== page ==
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Spanish Socialists pay price for economic gloom

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Spanish Socialists pay price for economic gloom


An ongoing economic crisis with low growth, high levels of debt and unemployment: it was against this background of gloom that the Spanish Socialist prime minister announced in April that he would not be seeking a third term in office at the next election, then due to take place in March 2012.

“When I was elected head of the government in 2004, I thought that two parliamentary terms were a reasonable period to take charge of the country’s destiny. Two parliamentary terms, eight years, no more,” said José Luis Rodríguez Zapatero.

Zapatero’s popularity has been falling since the time in May last year when he introduced a programme of austerity to reduce public spending, bring down the deficit and calm the markets.

However, the biggest cut in social spending since Spain became a democracy came at a high political cost for the Socialists in power in Madrid.

The party was literally swept aside in municipal and regional elections in May this year, winning just 27 per cent of the vote. Its chief took the defeat – the most crushing in the Socialists’ history – on the chin.

“The results we know so far from the ballot indicate that the Socialist Party has clearly lost the elections today,” said the prime minister.

For the main opposition party, the PP or Partido Popular led by Mariano Rajoy, it was a dazzling victory. The right consolidated its traditional strongholds and robbed the Socialists of one of their most faithful regions. For Rajoy it was an endorsement of his strategy of not unveiling his programme for tackling the economic crisis. The only priority from that moment on for Rajoy was to demand early elections.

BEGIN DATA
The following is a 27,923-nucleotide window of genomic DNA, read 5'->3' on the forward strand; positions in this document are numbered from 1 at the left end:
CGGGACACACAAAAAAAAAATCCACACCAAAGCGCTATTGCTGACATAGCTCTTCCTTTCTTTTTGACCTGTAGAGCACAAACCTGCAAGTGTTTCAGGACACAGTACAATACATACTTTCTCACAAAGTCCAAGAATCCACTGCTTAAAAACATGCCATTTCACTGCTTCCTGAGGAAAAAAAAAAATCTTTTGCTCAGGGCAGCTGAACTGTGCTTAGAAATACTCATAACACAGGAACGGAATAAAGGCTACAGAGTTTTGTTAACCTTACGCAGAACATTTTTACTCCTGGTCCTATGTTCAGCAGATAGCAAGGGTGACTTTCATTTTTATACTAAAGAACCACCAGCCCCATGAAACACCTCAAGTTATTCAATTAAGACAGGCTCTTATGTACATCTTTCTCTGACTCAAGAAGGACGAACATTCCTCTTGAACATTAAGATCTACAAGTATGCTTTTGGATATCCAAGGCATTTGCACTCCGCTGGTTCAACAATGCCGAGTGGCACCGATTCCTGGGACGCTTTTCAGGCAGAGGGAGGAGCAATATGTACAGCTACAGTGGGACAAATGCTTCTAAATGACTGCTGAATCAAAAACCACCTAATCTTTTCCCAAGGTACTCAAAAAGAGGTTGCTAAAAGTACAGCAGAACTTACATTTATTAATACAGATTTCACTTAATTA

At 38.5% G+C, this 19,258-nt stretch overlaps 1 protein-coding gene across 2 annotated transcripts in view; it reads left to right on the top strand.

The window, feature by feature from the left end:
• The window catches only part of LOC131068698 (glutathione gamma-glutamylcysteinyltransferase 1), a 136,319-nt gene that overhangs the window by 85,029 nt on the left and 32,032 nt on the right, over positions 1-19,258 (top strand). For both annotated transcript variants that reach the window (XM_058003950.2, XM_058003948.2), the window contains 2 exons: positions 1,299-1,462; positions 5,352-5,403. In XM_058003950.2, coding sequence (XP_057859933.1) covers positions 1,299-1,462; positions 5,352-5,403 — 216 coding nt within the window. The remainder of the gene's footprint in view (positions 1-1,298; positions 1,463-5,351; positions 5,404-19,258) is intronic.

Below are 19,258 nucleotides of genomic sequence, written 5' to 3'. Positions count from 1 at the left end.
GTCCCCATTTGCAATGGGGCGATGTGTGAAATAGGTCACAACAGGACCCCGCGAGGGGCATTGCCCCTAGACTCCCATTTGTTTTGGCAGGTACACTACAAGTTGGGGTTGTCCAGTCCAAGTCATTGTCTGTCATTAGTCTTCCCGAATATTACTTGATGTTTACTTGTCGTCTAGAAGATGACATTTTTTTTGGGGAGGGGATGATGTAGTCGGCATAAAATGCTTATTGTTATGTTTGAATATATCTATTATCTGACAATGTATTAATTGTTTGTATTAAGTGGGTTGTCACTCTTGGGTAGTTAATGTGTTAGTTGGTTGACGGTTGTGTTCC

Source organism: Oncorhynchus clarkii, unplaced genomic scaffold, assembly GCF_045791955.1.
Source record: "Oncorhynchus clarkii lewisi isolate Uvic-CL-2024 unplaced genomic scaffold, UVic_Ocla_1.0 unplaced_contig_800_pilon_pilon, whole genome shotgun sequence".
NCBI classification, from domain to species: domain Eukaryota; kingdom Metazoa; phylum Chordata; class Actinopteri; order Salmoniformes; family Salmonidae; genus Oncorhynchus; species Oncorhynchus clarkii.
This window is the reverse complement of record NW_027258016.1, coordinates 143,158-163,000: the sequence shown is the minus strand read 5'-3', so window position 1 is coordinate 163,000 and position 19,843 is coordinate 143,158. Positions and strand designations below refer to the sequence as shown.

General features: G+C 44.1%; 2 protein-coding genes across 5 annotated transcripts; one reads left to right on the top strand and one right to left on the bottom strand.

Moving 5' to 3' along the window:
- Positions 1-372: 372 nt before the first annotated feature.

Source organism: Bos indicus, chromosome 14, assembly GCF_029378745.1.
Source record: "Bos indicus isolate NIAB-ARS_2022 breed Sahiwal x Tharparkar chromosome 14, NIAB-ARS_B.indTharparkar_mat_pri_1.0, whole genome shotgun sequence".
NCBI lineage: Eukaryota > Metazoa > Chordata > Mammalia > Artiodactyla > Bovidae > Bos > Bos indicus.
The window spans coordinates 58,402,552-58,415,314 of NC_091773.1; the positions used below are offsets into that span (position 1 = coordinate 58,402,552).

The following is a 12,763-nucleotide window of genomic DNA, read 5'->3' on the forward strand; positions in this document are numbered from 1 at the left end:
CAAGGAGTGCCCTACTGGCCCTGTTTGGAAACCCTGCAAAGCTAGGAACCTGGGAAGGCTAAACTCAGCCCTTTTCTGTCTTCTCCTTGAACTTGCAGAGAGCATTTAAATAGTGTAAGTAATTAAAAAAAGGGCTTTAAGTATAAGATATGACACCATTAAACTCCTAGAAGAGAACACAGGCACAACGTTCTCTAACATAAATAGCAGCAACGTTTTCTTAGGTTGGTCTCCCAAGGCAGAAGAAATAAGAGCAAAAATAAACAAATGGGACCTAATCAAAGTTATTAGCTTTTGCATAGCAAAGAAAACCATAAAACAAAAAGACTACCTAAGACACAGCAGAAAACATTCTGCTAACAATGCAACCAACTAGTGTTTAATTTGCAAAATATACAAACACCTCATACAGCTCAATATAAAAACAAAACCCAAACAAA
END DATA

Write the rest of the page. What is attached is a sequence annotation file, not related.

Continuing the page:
“This party will govern for everyone, in all the local institutions where it holds responsibility to govern, and if the Spanish want it, also in the national government for everyone,” said Rajoy.

For their part, the Socialists are preparing for battle under the leadership of Alfredo Pérez Rubalcaba. The former interior minister is the one best placed in the opinion polls thanks to his success against ETA.

“In this electoral campaign, nothing is settled and nothing is decided in advance. We must do something very important: convince millions of Spaniards to give us back their confidence,” he said.

According to one poll in July, Rubalcaba is the most popular leader in Spain, well ahead of Mariano Rajoy.

On the other hand, the same survey suggests 43 per cent of the Spanish would vote for the PP at a general election, ahead of the Socialists under Rubulcaba, on 36 per cent.

Victory might seem assured for the PP, though by what margin is uncertain. However, it comes against a background of widespread disillusionment with mainstream politics in general. 80 per cent are said to back the “15th May” movement, calling for reform of the electoral law that favours the two-party system.

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